Media Contact: Ralph E. Gonzales: (202) 219-4152
For Immediate Release: July 21, 1997

Ada E. Deer, Assistant Secretary for Indian Affairs, condemned a provision in the Department of the Interior's Appropriations bill reported out on Friday, July 18, by the Senate Appropriations' Subcommittee on Interior. Section 120 of the bill would require a tribal government to waive its sovereign immunity before the tribe could receive Tribal Priority Account (TP A) funds. TP A funds are used by tribal governments to provide services to Indian children, the elderly and families, such as child protection, education benefits, and family support services. These funds are for many tribes the sole source of funds available to provide governmental services for their tribal members.

"I strongly oppose any amendment to the 1998 Interior Appropriations Bill which would diminish or extinguish Tribal sovereign immunity. This amendment, which provides for the waiver of tribal sovereign immunity is tantamount to termination of the tribe's governmental status." Ms. Deer, said. "This amendment flies in the face of longstanding federal policy, law, and federal courts' interpretation of treaties with American Indian Tribes."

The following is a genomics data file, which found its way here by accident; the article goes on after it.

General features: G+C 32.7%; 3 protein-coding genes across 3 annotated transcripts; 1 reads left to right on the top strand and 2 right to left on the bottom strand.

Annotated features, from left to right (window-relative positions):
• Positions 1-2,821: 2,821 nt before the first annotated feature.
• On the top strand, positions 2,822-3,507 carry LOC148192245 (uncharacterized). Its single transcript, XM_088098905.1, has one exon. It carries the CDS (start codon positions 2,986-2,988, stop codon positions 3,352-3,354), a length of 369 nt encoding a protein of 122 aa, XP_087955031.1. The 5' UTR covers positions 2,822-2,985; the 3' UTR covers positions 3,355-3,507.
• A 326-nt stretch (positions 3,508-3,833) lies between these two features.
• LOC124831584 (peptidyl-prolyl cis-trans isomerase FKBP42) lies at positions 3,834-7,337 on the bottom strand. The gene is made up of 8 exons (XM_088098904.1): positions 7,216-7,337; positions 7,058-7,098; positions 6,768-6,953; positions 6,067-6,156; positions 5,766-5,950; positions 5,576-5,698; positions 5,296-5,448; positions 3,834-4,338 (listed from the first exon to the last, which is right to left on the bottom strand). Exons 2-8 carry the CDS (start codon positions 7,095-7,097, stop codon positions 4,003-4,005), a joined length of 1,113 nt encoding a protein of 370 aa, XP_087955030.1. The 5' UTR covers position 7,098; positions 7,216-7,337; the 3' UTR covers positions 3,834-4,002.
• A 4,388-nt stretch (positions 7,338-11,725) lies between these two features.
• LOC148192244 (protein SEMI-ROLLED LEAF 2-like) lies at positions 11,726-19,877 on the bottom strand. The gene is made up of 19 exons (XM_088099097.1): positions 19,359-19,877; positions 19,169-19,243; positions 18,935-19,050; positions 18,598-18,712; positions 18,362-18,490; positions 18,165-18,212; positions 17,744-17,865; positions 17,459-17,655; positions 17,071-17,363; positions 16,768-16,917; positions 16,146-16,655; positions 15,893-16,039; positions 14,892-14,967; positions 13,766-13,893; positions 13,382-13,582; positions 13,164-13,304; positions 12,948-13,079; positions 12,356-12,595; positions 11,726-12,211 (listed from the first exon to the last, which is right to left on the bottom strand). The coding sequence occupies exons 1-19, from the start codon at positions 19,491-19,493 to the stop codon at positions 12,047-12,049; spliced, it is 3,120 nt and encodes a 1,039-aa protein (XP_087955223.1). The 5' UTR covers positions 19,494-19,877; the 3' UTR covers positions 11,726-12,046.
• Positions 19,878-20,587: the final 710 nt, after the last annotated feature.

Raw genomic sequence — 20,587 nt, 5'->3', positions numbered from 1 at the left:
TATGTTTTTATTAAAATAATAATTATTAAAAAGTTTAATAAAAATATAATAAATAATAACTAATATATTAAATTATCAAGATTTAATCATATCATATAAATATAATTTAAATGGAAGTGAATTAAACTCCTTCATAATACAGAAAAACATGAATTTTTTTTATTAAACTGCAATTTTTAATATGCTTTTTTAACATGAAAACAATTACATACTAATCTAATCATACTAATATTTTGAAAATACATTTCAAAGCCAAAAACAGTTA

During the formative years of the United States, the federal government recognized American Indian tribal governments as independent nations vested with all inherent powers of a sovereign nation. The recognition of Indian tribal sovereignty has remained a fundamental tenet of Federal Indian Policy. More than 160 years ago the United States Supreme Court re-affirmed this principle in Worcester v. Georgia, 31 U.S. (6 Pet.) 515 (1832) when Chief Justice Marshall noted that [the dependent status of Indian tribal governments] does not strip them of their inherent sovereignty. This U.S. Supreme Court ruling has never been overturned and is currently the law of the land.

"The provision, waiving Indian tribal sovereign immunity in federal courts would create internal havoc within the 554 tribal entities presently federally recognized by allowing tribal members to circumvent tribal forums. Lawsuits by third parties also would place a tremendous burden on tribes and expose them to financial ruin. I have experienced the ravaging affects of termination first hand because my tribe - the Menominee Indian Tribe of Wisconsin - was terminated in the 1950s. Our people and tribal government were devastated. The Congress cannot allow this to happen to any tribal government in the 21st century." Ms. Deer said.